Matt Gade, Deseret News
SALT LAKE CITY — Although the face of college football is changing faster than Keith Jackson can say, “Whoa, Nellie!” BYU hasn’t blinked. It says it’s staying in the game. Need cash for extra meals and general living expenses? Done, as long as it’s legal and necessary. Expanded health insurance, guaranteed scholarships and all the other things a big-time college football program should have? Let’s talk.
The Cougars say they’ll do what’s “appropriate” to be considered among the highest-level programs. It’s not total dream talk, either. BYU has the following and the resources. The place makes money, something only a handful of universities accomplish.
So when the Y. says it intends to remain viable in the face of the NCAA’s new reforms, it’s a convincing argument. Because of its ESPN contract, private television network and debt-free facilities, BYU can afford things many programs — including most of the mid-majors — can’t. The only question here is the same that’s been asked in half the action movies ever made: How far do you wanna take this?
BYU can pay for cost-of-living stipends and all the between-meal snacks its players can eat, but what then? If this goes the way some predict, college football will soon be nearly indistinguishable from its professional counterpart.
That’s a party BYU might not want to attend.
It’s nice for the Provo school to say it will do whatever is necessary to be at the highest level, but what if the arms race continues? Utah opened a $32 million football center last year, just one of many similar buildings in the Pac-12. Now Utah and others are building starship-like basketball centers, too.
BYU has a student athlete building and an indoor practice facility that are still modern and impressive. But even those don’t have the characteristics of the newer ones.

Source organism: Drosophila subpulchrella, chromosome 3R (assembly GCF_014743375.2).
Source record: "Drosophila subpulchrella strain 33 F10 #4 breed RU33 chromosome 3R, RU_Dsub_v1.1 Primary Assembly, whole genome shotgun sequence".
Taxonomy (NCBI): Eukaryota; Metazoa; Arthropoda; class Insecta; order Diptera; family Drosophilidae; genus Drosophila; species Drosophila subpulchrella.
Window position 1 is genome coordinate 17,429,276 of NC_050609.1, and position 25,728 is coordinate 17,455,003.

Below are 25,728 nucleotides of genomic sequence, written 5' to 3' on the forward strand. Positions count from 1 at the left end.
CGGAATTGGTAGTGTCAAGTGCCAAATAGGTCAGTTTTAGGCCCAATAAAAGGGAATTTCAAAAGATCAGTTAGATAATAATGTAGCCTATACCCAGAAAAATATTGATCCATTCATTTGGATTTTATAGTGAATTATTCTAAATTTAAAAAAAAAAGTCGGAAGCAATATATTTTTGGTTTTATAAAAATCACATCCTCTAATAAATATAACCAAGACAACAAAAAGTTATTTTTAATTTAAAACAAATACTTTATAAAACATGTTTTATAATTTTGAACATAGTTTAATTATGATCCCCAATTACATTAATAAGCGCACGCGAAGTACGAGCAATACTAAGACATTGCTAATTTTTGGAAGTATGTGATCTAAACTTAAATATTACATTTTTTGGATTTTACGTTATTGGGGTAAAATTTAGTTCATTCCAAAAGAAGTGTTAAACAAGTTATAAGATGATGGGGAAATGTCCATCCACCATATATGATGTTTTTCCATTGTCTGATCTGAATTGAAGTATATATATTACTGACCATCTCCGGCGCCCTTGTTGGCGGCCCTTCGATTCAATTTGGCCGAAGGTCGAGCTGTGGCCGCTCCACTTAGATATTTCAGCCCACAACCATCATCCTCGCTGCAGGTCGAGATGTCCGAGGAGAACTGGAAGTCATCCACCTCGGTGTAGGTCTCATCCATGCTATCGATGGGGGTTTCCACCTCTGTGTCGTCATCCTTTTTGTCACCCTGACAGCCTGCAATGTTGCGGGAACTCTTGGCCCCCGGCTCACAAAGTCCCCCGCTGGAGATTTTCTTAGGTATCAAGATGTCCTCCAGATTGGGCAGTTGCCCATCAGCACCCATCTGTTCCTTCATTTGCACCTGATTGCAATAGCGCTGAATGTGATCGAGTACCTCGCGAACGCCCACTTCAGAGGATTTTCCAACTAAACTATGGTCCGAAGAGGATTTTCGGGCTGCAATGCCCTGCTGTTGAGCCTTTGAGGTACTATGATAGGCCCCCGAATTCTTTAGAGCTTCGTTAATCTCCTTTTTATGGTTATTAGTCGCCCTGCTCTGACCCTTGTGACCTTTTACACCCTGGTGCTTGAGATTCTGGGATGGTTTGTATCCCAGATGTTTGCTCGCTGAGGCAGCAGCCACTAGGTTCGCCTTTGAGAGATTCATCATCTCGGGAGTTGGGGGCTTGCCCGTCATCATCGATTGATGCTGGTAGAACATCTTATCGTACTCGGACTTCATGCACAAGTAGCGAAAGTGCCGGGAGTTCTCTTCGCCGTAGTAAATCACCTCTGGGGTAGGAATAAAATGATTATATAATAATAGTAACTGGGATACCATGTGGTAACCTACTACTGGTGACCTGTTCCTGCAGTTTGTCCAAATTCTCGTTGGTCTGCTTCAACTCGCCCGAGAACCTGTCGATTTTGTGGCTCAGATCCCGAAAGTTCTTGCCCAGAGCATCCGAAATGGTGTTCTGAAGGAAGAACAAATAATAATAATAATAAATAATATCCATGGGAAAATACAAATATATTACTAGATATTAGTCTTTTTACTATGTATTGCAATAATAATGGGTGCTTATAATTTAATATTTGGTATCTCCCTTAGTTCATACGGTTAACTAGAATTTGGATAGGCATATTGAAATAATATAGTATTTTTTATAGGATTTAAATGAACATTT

Does BYU intend to build more?
Former Ricks College (now BYU-Idaho) athletics director Garth Hall once said that when he was an assistant coach at BYU, in the 1980s, players would request several pairs of football shoes in a season. By contrast, Ricks players sometimes brought their own.
Hall went on to say he liked the amateurism of small colleges. He had tired of the bigness of major college football.
The Rexburg, Idaho, school went on to drop intercollegiate athletics.
Some mid-major conferences, including the Mountain West and American Athletic, have said they will do all they can to change along with the industry. But those conferences don’t have the television contracts to make wholesale changes. BYU is wealthier and better known than most or all of the MWC schools. It also has a widespread fan base that could donate toward upgrades.
Sports are seen as a missionary tool at BYU. Yet if remaining at the highest level involves getting in an arms race, or throwing money at players, it’s debatable. Coach Bronco Mendenhall said this week, “I think we'll chase what's appropriate .”
Just what that means remains to be seen. BYU wants to play with the best, but if that requires “professional” treatment, combined with obscene costs, the Cougars would have to consider scaling back or getting out.
The last thing the LDS Church needs to be operating is a quasi-professional football team.
“BYU would have to answer that same question — is it really a good move? I don’t know. We’ll see how it goes,” Salt Lake Community College athletics director Norma Carr said last month.
Increased food money, insurance and even a living stipend would seem “appropriate” measures for BYU. Beyond that, the school should have a firm line where it will stop.
The Cougars have always danced to their own music. In the WAC days, they led the band. Nowadays, some conferences consider BYU a big-league operation, others don’t. That seems strange, considering the Cougars are more prominent and profitable than some “Power 5” schools.
Either way, BYU will stay in athletics as long as it’s feasible and conscionable; beyond that, probably not. As Rick College proved, at some point, having a fine school alone might need to be good enough.
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